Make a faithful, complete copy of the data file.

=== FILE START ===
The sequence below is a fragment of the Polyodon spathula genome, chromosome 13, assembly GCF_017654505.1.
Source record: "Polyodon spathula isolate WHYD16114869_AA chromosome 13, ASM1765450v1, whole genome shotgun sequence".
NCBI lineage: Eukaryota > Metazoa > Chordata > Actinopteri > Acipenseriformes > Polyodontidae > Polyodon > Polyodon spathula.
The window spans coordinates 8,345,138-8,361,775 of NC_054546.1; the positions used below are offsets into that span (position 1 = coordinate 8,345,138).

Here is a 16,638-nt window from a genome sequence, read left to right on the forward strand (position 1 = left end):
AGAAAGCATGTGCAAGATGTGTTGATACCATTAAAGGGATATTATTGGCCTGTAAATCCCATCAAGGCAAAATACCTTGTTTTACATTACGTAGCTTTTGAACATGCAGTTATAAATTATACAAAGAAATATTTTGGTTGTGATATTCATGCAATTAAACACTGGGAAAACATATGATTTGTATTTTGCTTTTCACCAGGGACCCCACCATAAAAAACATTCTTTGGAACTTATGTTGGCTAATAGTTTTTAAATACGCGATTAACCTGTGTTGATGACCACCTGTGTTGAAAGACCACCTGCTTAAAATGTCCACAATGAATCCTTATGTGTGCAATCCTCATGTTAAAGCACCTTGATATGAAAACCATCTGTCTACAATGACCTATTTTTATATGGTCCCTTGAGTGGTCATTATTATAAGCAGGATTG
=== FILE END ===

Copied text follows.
The sequence below is a fragment of the Polyodon spathula genome, chromosome 13, assembly GCF_017654505.1.
Source record: "Polyodon spathula isolate WHYD16114869_AA chromosome 13, ASM1765450v1, whole genome shotgun sequence".
NCBI lineage: Eukaryota > Metazoa > Chordata > Actinopteri > Acipenseriformes > Polyodontidae > Polyodon > Polyodon spathula.
The window spans coordinates 8,345,138-8,361,775 of NC_054546.1; the positions used below are offsets into that span (position 1 = coordinate 8,345,138).

Here is a 16,638-nt window from a genome sequence, read left to right on the forward strand (position 1 = left end):
AGAAAGCATGTGCAAGATGTGTTGATACCATTAAAGGGATATTATTGGCCTGTAAATCCCATCAAGGCAAAATACCTTGTTTTACATTACGTAGCTTTTGAACATGCAGTTATAAATTATACAAAGAAATATTTTGGTTGTGATATTCATGCAATTAAACACTGGGAAAACATATGATTTGTATTTTGCTTTTCACCAGGGACCCCACCATAAAAAACATTCTTTGGAACTTATGTTGGCTAATAGTTTTTAAATACGCGATTAACCTGTGTTGATGACCACCTGTGTTGAAAGACCACCTGCTTAAAATGTCCACAATGAATCCTTATGTGTGCAATCCTCATGTTAAAGCACCTTGATATGAAAACCATCTGTCTACAATGACCTATTTTTATATGGTCCCTTGAGTGGTCATTATTATAAGCAGGATTG